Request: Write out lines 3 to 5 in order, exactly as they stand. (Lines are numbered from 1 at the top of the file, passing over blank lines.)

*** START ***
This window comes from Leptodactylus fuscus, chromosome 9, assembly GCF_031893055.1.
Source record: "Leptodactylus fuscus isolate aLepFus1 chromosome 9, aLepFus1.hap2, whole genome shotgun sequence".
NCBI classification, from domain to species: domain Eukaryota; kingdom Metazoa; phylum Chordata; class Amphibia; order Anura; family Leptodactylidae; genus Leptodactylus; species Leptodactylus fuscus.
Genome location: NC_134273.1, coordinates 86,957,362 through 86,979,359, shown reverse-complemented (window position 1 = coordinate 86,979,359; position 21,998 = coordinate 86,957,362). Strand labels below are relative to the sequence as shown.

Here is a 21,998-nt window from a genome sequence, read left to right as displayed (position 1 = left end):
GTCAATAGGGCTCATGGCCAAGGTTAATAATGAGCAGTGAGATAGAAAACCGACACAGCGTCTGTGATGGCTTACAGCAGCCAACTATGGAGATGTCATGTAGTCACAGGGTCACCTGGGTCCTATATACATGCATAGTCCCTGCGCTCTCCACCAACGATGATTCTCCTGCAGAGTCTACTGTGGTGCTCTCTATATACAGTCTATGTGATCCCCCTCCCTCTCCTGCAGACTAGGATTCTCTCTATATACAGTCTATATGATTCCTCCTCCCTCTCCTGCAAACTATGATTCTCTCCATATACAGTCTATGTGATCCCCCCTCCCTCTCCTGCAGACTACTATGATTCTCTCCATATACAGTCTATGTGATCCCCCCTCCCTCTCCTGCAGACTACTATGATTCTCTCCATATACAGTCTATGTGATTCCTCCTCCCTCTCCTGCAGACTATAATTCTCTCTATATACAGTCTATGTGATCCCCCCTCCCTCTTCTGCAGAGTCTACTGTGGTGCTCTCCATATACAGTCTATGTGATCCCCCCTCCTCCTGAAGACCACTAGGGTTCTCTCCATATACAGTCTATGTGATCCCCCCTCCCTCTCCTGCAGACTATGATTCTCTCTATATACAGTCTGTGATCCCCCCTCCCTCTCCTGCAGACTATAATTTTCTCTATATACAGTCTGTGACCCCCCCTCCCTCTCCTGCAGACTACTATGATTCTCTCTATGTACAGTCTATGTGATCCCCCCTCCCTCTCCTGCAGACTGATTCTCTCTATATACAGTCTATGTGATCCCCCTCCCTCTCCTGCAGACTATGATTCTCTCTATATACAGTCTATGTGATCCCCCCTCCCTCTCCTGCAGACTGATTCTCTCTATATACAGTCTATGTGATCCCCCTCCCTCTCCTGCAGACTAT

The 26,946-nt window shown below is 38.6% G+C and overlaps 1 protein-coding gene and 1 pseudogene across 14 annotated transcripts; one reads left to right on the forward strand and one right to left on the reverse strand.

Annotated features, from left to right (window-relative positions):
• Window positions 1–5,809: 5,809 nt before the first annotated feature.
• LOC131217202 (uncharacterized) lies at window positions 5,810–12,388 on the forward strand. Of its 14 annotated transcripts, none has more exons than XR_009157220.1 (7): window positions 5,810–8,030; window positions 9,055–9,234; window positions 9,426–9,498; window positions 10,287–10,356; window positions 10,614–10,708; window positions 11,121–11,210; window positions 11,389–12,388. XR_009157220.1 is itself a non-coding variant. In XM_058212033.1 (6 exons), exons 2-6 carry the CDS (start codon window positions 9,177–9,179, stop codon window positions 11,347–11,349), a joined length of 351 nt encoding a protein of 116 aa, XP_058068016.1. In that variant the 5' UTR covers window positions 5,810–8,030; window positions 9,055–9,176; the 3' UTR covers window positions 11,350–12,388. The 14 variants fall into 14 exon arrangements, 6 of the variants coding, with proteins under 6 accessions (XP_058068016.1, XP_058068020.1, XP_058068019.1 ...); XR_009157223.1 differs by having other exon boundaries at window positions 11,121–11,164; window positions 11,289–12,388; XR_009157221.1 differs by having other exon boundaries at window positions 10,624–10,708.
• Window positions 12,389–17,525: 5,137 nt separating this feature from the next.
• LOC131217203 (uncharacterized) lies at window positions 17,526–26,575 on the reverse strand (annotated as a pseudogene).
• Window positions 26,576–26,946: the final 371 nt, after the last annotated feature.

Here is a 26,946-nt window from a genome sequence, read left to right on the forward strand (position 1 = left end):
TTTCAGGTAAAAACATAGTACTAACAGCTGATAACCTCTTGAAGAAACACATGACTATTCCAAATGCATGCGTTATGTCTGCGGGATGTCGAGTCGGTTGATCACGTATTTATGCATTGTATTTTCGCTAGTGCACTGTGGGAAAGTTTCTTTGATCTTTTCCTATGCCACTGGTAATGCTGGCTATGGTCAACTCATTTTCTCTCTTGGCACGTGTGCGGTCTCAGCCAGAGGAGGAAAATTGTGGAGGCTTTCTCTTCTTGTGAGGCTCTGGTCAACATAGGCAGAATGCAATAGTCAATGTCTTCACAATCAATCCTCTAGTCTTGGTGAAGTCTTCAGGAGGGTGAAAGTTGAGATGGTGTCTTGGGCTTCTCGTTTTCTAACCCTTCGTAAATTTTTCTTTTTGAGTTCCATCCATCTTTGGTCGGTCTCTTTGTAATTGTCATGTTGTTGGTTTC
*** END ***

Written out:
NCBI classification, from domain to species: domain Eukaryota; kingdom Metazoa; phylum Chordata; class Amphibia; order Anura; family Leptodactylidae; genus Leptodactylus; species Leptodactylus fuscus.
Genome location: NC_134273.1, coordinates 86,957,362 through 86,979,359, shown reverse-complemented (window position 1 = coordinate 86,979,359; position 21,998 = coordinate 86,957,362). Strand labels below are relative to the sequence as shown.

Here is a 21,998-nt window from a genome sequence, read left to right as displayed (position 1 = left end):